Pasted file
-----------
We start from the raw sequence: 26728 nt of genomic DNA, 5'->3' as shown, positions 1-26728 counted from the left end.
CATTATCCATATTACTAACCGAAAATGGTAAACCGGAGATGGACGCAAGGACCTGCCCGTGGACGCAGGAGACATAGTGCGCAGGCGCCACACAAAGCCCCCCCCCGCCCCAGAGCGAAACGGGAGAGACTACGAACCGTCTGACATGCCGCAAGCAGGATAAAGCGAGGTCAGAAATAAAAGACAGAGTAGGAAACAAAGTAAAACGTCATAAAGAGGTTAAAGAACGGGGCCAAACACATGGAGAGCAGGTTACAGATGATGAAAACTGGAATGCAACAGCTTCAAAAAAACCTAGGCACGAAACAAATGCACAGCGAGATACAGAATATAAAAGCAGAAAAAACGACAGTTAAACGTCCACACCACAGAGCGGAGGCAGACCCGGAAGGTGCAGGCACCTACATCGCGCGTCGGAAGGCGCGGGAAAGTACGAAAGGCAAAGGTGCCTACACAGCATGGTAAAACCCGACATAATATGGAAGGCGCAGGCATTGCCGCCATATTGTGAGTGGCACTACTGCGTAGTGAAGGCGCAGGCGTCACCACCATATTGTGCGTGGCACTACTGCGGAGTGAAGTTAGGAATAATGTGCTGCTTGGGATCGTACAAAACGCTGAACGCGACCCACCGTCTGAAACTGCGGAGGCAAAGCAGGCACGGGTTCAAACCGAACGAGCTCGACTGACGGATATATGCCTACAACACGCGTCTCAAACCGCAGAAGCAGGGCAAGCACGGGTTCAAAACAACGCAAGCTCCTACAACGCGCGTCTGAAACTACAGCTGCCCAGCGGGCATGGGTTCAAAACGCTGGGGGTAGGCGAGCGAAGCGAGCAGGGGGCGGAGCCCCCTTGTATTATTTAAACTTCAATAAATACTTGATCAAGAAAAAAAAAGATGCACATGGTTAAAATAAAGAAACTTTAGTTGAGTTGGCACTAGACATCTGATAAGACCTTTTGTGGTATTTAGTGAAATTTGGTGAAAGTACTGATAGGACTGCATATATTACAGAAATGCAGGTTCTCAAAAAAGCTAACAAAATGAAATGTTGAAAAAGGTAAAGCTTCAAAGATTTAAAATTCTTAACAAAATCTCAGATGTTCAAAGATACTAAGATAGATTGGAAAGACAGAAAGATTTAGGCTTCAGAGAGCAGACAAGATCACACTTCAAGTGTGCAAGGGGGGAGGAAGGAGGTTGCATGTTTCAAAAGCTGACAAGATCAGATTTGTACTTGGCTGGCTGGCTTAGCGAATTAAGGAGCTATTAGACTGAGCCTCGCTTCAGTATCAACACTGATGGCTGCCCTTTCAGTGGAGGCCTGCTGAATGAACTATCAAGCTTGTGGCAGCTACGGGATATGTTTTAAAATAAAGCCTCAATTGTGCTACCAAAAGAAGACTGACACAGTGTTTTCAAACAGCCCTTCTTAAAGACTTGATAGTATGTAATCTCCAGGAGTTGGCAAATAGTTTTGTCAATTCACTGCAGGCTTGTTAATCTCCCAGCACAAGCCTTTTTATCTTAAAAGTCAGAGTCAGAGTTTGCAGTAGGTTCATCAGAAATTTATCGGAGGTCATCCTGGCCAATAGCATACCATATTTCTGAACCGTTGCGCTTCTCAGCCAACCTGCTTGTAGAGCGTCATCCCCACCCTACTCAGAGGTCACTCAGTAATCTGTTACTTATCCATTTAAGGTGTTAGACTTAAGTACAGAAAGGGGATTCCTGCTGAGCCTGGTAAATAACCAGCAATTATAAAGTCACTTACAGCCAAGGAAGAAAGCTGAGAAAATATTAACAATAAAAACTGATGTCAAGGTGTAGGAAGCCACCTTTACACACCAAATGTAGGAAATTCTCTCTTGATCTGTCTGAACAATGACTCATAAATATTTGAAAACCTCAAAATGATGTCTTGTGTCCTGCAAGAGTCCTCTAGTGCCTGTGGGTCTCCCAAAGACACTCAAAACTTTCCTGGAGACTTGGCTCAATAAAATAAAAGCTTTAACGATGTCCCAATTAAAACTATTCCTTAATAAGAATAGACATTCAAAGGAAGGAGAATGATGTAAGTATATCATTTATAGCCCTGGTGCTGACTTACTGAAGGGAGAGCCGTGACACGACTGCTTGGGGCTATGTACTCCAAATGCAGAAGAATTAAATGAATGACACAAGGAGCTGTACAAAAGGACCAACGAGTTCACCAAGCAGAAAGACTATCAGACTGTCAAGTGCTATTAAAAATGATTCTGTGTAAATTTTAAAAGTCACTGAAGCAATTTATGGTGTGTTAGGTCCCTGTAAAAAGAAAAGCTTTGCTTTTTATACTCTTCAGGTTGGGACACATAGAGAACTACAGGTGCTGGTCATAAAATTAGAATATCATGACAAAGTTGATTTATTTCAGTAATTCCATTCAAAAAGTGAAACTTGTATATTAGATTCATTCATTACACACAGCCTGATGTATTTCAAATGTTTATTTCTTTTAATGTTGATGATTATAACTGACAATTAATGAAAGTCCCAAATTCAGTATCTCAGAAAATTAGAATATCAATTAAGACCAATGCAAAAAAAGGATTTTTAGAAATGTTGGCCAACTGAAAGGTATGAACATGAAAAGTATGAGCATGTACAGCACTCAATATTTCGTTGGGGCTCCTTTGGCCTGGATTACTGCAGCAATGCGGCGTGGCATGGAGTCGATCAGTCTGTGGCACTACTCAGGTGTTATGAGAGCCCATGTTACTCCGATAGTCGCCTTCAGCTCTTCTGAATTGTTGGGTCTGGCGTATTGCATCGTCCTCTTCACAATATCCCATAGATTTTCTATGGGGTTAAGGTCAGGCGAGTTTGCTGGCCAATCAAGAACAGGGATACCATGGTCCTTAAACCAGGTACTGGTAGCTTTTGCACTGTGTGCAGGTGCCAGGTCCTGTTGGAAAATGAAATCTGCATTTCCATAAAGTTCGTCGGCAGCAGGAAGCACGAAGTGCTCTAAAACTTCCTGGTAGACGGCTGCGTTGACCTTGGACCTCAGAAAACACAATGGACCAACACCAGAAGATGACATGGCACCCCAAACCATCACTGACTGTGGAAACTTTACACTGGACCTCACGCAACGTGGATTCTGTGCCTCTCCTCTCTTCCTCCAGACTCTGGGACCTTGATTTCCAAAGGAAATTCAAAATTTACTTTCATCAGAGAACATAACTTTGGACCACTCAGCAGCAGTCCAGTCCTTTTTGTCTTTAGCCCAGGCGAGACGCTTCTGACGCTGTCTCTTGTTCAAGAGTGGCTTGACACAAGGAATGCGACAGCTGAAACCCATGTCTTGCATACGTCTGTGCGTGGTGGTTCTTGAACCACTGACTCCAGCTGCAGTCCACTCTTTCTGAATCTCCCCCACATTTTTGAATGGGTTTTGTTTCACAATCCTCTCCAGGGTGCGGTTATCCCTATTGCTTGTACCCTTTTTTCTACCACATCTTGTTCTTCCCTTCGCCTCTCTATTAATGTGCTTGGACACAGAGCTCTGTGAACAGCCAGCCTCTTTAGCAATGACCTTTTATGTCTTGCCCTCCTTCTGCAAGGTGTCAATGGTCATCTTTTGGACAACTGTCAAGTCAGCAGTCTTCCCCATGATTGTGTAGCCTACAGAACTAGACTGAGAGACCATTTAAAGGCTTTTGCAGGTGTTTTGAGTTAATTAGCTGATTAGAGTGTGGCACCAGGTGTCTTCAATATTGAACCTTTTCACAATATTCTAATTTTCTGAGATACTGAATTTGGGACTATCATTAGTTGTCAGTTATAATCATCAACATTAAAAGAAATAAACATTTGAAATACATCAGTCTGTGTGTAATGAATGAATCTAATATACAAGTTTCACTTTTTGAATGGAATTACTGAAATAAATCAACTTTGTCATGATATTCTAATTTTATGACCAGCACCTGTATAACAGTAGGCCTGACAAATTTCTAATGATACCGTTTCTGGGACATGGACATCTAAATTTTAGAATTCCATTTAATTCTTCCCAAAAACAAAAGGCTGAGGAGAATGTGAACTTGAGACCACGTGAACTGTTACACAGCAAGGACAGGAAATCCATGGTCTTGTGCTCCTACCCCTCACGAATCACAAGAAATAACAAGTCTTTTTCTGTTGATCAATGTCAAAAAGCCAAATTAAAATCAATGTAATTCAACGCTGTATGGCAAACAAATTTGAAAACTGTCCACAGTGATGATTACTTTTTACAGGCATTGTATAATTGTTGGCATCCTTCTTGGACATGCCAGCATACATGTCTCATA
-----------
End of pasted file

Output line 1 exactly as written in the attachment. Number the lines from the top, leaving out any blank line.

We start from the raw sequence: 26728 nt of genomic DNA, 5'->3' as shown, positions 1-26728 counted from the left end.